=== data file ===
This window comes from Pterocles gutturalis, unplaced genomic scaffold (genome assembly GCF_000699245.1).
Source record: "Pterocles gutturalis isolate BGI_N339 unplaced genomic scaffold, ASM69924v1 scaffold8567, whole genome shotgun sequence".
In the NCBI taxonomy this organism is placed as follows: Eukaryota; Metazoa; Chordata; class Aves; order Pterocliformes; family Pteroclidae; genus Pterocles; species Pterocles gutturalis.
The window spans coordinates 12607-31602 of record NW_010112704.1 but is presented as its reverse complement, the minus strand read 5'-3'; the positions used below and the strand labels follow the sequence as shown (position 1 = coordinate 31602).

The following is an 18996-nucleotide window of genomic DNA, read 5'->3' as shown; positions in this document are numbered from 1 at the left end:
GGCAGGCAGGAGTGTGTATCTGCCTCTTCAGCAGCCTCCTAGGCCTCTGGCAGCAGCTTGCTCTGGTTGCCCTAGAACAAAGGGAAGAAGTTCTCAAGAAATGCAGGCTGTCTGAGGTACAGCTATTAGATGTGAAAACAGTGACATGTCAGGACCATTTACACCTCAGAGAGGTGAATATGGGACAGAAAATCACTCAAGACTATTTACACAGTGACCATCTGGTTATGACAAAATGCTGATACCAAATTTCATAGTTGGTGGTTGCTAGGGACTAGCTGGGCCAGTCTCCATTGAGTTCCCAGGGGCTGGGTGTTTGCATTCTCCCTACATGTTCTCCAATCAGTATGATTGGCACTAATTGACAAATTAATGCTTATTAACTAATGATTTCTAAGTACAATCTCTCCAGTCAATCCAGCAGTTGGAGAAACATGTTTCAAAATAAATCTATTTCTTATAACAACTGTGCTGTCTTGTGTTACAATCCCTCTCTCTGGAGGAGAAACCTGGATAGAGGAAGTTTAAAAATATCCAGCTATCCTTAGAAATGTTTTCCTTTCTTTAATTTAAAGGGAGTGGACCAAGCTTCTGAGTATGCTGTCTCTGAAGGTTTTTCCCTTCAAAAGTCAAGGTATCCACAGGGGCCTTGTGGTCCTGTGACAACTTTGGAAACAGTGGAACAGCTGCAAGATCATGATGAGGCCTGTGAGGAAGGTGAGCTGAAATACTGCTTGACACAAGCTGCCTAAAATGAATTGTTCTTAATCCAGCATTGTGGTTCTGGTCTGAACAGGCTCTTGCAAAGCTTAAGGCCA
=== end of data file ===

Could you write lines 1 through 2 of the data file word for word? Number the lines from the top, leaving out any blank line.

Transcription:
This window comes from Pterocles gutturalis, unplaced genomic scaffold (genome assembly GCF_000699245.1).
Source record: "Pterocles gutturalis isolate BGI_N339 unplaced genomic scaffold, ASM69924v1 scaffold8567, whole genome shotgun sequence".